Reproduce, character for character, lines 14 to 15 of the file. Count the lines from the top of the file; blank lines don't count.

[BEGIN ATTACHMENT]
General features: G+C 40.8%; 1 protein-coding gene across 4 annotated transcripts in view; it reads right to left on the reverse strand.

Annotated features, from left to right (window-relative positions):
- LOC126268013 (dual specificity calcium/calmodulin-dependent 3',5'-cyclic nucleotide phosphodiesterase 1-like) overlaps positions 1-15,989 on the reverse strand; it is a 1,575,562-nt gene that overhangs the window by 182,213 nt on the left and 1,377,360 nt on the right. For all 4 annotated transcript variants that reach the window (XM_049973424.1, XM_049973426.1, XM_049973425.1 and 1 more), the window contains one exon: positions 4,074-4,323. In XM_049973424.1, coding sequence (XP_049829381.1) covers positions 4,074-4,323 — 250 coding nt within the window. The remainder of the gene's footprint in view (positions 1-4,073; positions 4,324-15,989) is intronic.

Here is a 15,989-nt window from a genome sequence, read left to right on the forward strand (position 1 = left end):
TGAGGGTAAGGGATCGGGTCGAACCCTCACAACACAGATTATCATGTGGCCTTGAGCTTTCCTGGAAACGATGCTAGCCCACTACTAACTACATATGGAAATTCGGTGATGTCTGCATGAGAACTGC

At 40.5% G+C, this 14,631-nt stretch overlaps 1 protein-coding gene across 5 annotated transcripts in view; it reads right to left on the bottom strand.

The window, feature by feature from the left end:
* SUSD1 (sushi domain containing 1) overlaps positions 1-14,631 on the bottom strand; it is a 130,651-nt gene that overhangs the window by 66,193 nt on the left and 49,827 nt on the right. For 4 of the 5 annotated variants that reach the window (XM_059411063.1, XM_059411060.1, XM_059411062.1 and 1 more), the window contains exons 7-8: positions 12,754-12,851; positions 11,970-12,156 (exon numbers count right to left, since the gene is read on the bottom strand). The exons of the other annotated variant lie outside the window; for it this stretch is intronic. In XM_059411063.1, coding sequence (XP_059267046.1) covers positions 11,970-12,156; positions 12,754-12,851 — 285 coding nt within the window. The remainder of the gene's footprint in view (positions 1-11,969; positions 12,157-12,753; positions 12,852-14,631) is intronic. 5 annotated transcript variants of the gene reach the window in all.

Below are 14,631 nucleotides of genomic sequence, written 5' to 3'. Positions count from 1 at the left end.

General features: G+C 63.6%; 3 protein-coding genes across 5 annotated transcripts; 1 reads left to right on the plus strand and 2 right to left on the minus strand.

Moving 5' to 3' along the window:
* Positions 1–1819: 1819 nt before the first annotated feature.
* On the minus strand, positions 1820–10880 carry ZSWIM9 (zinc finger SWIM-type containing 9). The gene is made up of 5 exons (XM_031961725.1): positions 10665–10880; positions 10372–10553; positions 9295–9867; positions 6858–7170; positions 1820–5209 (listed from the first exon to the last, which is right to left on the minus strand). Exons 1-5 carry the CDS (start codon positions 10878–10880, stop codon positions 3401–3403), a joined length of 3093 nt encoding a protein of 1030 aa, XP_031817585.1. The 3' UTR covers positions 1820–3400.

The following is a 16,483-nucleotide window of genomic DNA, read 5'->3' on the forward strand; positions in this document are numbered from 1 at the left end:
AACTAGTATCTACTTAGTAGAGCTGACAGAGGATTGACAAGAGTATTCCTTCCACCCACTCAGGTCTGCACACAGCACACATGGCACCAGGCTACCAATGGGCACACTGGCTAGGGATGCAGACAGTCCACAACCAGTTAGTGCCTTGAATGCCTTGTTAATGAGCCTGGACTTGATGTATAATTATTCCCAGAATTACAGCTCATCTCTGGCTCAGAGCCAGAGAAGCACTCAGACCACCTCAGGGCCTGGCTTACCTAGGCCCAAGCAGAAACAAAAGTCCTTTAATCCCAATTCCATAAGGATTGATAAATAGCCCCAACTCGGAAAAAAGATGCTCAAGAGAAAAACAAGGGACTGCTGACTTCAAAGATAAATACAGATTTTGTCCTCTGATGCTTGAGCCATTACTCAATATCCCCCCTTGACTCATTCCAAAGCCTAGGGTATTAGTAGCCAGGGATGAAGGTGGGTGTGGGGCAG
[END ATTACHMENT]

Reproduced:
The following is a 16,483-nucleotide window of genomic DNA, read 5'->3' on the forward strand; positions in this document are numbered from 1 at the left end:
AACTAGTATCTACTTAGTAGAGCTGACAGAGGATTGACAAGAGTATTCCTTCCACCCACTCAGGTCTGCACACAGCACACATGGCACCAGGCTACCAATGGGCACACTGGCTAGGGATGCAGACAGTCCACAACCAGTTAGTGCCTTGAATGCCTTGTTAATGAGCCTGGACTTGATGTATAATTATTCCCAGAATTACAGCTCATCTCTGGCTCAGAGCCAGAGAAGCACTCAGACCACCTCAGGGCCTGGCTTACCTAGGCCCAAGCAGAAACAAAAGTCCTTTAATCCCAATTCCATAAGGATTGATAAATAGCCCCAACTCGGAAAAAAGATGCTCAAGAGAAAAACAAGGGACTGCTGACTTCAAAGATAAATACAGATTTTGTCCTCTGATGCTTGAGCCATTACTCAATATCCCCCCTTGACTCATTCCAAAGCCTAGGGTATTAGTAGCCAGGGATGAAGGTGGGTGTGGGGCAG